I'm pleased with the result, and they were (amazingly) completed at the right time of year. Already the transition into the drizzly dark cloudiness has hit Portland. I'm prepared. I have sunshine on my legs.

The only question left is what to do with the sweater body? 

If you made it this far, thanks for reading! Special thanks to Vivian, who knows how to turn a sludge-infected alley into a cozy secret passageway through her magical photography. She literally knelt in garbage-water to take these pictures. Love her! (She took the first picture and the last two, in case it isn't obvious)

Tuesday, October 04, 2011


Long Night's Journey into Day

I don't recall having much of a summer but suddenly Socktober is here once again. It's the month that hits you, if you actually think you are going to knit any gifts for the holidays you better get cracking now.

Socks are an ambitious gift, but worsted-weight socks are a little more reasonable, and FAST. Which brings me to...

Long Night's Journey into Day

Long Night's Journey Into Day -- a cardigan-like buttoned sock.

Long Night's Journey into Day

Inspiration: It was a dark and stormy night. The teapot whistled and a fire was lit. She reached into the top drawer and slipped on the coziest pair among the bunch…

As the seasons change and the nights grow longer we need small comforts to protect us from the evening chill. This pair starts with the cuff, then stitches are picked up for the foot. You can even knit the foot in a contrasting yarn if you’d like, or perhaps make them taller socks. When completed, real buttons function like a cardigan sweater for added warmth. This pattern also includes some hot drink recipes for you to explore while knitting your own pair of extra thick socks.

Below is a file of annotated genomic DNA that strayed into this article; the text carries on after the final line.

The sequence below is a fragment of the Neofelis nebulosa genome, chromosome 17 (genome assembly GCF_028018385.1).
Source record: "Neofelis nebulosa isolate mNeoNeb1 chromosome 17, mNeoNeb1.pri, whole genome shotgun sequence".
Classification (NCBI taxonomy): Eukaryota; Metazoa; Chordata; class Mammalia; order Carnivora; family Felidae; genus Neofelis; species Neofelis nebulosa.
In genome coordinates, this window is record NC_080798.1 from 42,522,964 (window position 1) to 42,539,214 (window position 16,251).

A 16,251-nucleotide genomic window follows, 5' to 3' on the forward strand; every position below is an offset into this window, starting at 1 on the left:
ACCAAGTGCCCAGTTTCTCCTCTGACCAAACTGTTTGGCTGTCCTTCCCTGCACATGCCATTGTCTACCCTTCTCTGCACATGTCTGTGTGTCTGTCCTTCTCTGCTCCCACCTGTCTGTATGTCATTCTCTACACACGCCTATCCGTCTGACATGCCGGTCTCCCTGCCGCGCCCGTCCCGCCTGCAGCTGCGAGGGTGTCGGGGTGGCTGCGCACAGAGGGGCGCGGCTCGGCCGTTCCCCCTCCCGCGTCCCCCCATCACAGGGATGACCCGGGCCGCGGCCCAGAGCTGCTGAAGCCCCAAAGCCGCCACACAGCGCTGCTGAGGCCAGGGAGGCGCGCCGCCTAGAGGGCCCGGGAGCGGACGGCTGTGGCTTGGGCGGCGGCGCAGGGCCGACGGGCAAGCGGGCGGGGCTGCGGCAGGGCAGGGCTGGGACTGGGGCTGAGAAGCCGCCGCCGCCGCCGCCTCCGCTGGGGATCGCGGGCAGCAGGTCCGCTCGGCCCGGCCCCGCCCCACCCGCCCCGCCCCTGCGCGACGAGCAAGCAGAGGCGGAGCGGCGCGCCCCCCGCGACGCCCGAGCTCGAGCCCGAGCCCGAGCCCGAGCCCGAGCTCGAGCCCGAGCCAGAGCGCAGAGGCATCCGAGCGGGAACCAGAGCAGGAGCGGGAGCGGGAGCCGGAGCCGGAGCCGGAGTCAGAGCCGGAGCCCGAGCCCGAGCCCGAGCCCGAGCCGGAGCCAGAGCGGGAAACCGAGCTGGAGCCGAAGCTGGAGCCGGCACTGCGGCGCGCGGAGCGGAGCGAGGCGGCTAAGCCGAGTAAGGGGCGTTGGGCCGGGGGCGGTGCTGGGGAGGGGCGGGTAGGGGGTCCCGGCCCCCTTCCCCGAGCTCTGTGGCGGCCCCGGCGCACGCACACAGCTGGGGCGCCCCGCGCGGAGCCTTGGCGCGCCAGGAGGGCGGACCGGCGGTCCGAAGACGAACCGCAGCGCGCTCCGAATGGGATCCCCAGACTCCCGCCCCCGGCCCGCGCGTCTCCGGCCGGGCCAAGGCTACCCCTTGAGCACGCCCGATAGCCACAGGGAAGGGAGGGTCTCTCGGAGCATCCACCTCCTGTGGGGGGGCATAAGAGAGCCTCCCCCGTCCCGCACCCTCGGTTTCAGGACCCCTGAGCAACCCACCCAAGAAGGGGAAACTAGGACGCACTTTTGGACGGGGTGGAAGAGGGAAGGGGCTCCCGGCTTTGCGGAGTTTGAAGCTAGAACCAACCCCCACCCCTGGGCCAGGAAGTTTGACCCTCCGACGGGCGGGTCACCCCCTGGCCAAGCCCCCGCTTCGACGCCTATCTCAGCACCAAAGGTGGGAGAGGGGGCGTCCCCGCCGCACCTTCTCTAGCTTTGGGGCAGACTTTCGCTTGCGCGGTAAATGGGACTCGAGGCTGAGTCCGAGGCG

Long Night's Journey into Day

Sizes: Women’s Small (Women’s Medium, Women’s Large)

Foot circumference: 7 (8, 9) inches 17.5 (20, 23 cm) unstretched. Will stretch to fit 8 (9, 10) inches 20 (23, 25.5 cm).

Gauge: 20 sts/34 rows = 4" in st st

Needles: 1 set US #3/3.25mm straight or circular needles (CUFF) AND 1 set US #4/3.5mm (SOCK) 32” circular needles (magic loop), 2 sets of 24” circulars or double pointed needles, or size to get gauge.

Yarn: Worsted-weight yarn that gives you proper gauge. Sample shown: Dream in Color Classy [100% Superwash Wool; 250 yd per 4 oz skein]; color: Crying Dove: 1 (2, 2) skeins. Sample is a medium which used 300 yards.

Notions: Tapestry needle, cable needle, 10 - 3/4” buttons.

Long Night's Journey into Day

Thank you for re-visiting an October-inspired pattern with me today. I really wanted to share more poetry and music but you know, I like knitting too.

The pattern is $3.99
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This pattern is also part of the Socks For All Seasons e-book -- 13 patterns for $15.99 (limited time only)
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Long Night's Journey into Day

Sunday, October 02, 2011

'Neath the cover of October skies

On the second day of October I bring you another diversion. This gem was unearthed during my quest to find cool stuff that relates to this month. Why? Let's just say I am feeling particularly excited about the fresh air I am suddenly breathing. I welcome October. You couldn't have come at a better time.

I know this is a knitting blog but that "other things too" disclaimer up there makes it okay for all of these youtube videos and poems and other ramblings, yes? Good.

Moondance by Van Morrison - The Song, The Youtube Video

Yes, the font is silly.

Yes, "piano solo" in the middle is both distracting and not fair to the horns.

Yes, it's nice to see the lyrics anyway! I am feeling them. Are you?

Saturday, October 01, 2011

Hi October

Bittersweet October.  The mellow, messy, leaf-kicking, perfect pause
between the opposing miseries of summer and winter. -   Carol Bishop Hipps

I imagine there are many things to look forward to this month. You know, as long as you have things to look forward to, you're going to be alright. 

I am looking forward to getting my next collection going, spending quality time with friends and family, and if I recall... this just might be the month pumpkin shakes return to Burgerville. What are you looking forward to?

I'm also looking forward to exploring new ways to connect with knitters... which reminds me:

My e-book Socks For All Seasons is now available on Amazon!

I sure like the way October is unfolding so far!